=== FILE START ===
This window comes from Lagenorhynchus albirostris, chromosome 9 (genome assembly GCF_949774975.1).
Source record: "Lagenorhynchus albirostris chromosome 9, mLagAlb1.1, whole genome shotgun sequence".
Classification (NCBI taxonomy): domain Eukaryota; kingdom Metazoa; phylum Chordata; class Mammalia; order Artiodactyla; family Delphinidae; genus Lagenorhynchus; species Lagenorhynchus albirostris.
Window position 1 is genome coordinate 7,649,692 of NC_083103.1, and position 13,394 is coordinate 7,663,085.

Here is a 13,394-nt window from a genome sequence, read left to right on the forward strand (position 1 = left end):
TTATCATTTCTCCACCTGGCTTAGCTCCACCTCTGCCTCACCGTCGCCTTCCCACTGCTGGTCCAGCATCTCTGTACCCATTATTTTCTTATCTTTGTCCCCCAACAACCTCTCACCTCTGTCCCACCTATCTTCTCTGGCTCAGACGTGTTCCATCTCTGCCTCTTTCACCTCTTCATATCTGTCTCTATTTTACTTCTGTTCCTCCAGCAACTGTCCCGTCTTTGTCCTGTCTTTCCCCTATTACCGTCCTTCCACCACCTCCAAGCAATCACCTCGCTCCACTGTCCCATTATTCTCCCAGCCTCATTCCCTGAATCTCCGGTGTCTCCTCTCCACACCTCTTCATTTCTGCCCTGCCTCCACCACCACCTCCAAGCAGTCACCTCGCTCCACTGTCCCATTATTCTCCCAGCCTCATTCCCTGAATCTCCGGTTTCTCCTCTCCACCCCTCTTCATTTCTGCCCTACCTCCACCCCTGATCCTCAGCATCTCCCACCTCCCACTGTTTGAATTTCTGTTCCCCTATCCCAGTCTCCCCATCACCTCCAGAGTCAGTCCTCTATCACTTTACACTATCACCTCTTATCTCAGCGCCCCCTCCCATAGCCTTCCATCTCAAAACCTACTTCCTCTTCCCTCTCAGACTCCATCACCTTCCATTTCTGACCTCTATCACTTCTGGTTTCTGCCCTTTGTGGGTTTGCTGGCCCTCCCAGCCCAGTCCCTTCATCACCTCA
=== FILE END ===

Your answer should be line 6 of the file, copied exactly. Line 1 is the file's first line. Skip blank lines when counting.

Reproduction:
TTATCATTTCTCCACCTGGCTTAGCTCCACCTCTGCCTCACCGTCGCCTTCCCACTGCTGGTCCAGCATCTCTGTACCCATTATTTTCTTATCTTTGTCCCCCAACAACCTCTCACCTCTGTCCCACCTATCTTCTCTGGCTCAGACGTGTTCCATCTCTGCCTCTTTCACCTCTTCATATCTGTCTCTATTTTACTTCTGTTCCTCCAGCAACTGTCCCGTCTTTGTCCTGTCTTTCCCCTATTACCGTCCTTCCACCACCTCCAAGCAATCACCTCGCTCCACTGTCCCATTATTCTCCCAGCCTCATTCCCTGAATCTCCGGTGTCTCCTCTCCACACCTCTTCATTTCTGCCCTGCCTCCACCACCACCTCCAAGCAGTCACCTCGCTCCACTGTCCCATTATTCTCCCAGCCTCATTCCCTGAATCTCCGGTTTCTCCTCTCCACCCCTCTTCATTTCTGCCCTACCTCCACCCCTGATCCTCAGCATCTCCCACCTCCCACTGTTTGAATTTCTGTTCCCCTATCCCAGTCTCCCCATCACCTCCAGAGTCAGTCCTCTATCACTTTACACTATCACCTCTTATCTCAGCGCCCCCTCCCATAGCCTTCCATCTCAAAACCTACTTCCTCTTCCCTCTCAGACTCCATCACCTTCCATTTCTGACCTCTATCACTTCTGGTTTCTGCCCTTTGTGGGTTTGCTGGCCCTCCCAGCCCAGTCCCTTCATCACCTCA